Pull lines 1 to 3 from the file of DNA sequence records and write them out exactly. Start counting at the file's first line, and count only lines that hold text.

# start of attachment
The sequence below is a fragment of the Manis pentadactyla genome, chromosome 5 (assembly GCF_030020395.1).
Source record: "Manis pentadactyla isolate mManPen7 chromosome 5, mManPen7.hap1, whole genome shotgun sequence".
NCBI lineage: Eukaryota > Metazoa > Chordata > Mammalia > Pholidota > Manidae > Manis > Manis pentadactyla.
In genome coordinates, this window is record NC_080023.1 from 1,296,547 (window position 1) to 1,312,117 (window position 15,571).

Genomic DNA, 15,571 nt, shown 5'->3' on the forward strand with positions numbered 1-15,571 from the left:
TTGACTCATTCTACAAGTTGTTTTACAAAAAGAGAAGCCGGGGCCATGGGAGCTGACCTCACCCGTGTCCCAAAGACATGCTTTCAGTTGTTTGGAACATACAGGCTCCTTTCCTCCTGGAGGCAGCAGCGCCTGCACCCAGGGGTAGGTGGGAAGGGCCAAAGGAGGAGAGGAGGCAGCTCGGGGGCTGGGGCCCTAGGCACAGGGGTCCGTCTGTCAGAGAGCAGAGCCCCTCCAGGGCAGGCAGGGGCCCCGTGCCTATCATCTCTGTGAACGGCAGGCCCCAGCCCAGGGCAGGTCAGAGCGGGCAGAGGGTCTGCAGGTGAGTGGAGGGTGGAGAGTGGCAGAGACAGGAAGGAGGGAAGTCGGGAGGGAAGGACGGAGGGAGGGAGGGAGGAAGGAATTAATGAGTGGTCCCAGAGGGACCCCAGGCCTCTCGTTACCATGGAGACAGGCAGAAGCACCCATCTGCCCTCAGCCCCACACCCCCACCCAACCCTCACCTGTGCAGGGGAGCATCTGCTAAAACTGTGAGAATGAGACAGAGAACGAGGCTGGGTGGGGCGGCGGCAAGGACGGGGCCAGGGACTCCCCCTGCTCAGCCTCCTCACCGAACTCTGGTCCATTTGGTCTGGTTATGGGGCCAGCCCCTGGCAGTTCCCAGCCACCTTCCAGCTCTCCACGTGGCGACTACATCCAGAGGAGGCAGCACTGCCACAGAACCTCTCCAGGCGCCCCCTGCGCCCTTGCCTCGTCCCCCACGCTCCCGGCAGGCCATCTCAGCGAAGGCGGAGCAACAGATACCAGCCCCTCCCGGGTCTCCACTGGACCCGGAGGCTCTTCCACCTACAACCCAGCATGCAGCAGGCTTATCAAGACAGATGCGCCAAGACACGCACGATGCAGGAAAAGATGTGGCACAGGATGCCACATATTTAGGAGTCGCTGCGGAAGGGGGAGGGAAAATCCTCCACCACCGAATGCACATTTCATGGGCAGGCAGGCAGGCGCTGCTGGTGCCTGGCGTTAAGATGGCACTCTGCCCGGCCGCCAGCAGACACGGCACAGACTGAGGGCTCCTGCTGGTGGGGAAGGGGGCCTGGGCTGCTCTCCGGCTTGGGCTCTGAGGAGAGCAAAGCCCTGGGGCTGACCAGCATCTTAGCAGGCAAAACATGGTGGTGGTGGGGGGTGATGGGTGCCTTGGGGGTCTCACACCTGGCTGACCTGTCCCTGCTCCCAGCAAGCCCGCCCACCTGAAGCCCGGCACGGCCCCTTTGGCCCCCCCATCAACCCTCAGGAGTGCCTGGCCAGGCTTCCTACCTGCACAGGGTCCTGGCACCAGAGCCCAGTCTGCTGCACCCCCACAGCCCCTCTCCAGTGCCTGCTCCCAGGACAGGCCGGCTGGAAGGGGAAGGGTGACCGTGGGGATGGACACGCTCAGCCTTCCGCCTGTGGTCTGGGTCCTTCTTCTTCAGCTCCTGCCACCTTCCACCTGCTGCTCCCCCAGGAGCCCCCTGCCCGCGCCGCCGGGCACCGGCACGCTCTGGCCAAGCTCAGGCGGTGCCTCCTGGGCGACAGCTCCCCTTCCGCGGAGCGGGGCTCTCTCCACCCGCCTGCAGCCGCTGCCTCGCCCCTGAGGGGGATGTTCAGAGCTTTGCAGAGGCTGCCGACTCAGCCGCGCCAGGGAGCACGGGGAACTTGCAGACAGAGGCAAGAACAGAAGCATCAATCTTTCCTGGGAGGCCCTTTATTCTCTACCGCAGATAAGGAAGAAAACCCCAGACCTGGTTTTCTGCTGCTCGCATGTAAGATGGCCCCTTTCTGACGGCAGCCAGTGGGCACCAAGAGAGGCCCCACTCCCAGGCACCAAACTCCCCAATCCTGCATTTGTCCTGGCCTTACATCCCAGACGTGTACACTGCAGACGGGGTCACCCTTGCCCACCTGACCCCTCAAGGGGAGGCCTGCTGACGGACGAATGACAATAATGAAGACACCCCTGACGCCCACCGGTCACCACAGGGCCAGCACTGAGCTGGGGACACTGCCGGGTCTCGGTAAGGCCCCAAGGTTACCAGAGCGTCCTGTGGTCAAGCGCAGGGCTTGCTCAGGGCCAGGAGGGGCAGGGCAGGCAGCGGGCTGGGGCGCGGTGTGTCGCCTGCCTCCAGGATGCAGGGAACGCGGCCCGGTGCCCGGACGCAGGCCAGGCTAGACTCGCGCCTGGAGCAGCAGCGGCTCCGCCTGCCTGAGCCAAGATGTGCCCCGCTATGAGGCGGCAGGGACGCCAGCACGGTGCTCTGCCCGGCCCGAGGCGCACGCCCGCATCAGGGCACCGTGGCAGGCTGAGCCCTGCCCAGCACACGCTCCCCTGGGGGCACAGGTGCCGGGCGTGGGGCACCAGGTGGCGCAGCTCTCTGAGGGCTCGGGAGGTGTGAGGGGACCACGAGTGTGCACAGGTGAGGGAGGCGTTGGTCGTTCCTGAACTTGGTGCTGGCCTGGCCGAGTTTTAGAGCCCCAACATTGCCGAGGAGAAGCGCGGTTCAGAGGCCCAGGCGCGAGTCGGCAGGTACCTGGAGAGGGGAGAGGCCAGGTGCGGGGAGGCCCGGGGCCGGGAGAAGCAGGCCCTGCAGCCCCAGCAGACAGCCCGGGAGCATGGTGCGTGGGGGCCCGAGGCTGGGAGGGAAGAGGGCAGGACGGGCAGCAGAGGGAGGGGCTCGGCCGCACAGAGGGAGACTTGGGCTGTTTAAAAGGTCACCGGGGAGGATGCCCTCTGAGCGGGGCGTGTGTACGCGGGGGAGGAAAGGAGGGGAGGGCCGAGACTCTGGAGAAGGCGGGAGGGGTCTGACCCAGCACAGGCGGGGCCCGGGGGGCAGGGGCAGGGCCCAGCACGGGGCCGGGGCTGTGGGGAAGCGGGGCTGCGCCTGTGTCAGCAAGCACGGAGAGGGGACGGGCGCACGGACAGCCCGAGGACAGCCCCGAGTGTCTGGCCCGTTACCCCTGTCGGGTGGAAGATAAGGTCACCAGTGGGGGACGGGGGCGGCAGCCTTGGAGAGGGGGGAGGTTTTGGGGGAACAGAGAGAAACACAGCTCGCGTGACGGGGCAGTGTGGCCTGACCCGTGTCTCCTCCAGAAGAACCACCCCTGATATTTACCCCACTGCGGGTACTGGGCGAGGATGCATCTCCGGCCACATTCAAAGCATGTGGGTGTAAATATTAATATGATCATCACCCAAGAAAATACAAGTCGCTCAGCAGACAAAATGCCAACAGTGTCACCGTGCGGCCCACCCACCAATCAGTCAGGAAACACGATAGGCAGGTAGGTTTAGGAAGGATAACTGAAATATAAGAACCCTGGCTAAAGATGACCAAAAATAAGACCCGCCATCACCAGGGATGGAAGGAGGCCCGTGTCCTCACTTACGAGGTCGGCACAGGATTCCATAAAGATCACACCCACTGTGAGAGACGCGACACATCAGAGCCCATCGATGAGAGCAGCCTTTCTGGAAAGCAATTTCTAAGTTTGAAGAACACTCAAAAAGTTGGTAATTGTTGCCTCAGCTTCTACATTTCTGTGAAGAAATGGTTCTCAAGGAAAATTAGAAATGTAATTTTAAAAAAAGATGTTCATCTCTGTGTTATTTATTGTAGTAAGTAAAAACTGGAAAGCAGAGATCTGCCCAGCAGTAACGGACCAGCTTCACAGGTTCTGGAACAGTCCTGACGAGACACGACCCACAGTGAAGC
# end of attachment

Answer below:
The sequence below is a fragment of the Manis pentadactyla genome, chromosome 5 (assembly GCF_030020395.1).
Source record: "Manis pentadactyla isolate mManPen7 chromosome 5, mManPen7.hap1, whole genome shotgun sequence".
NCBI lineage: Eukaryota > Metazoa > Chordata > Mammalia > Pholidota > Manidae > Manis > Manis pentadactyla.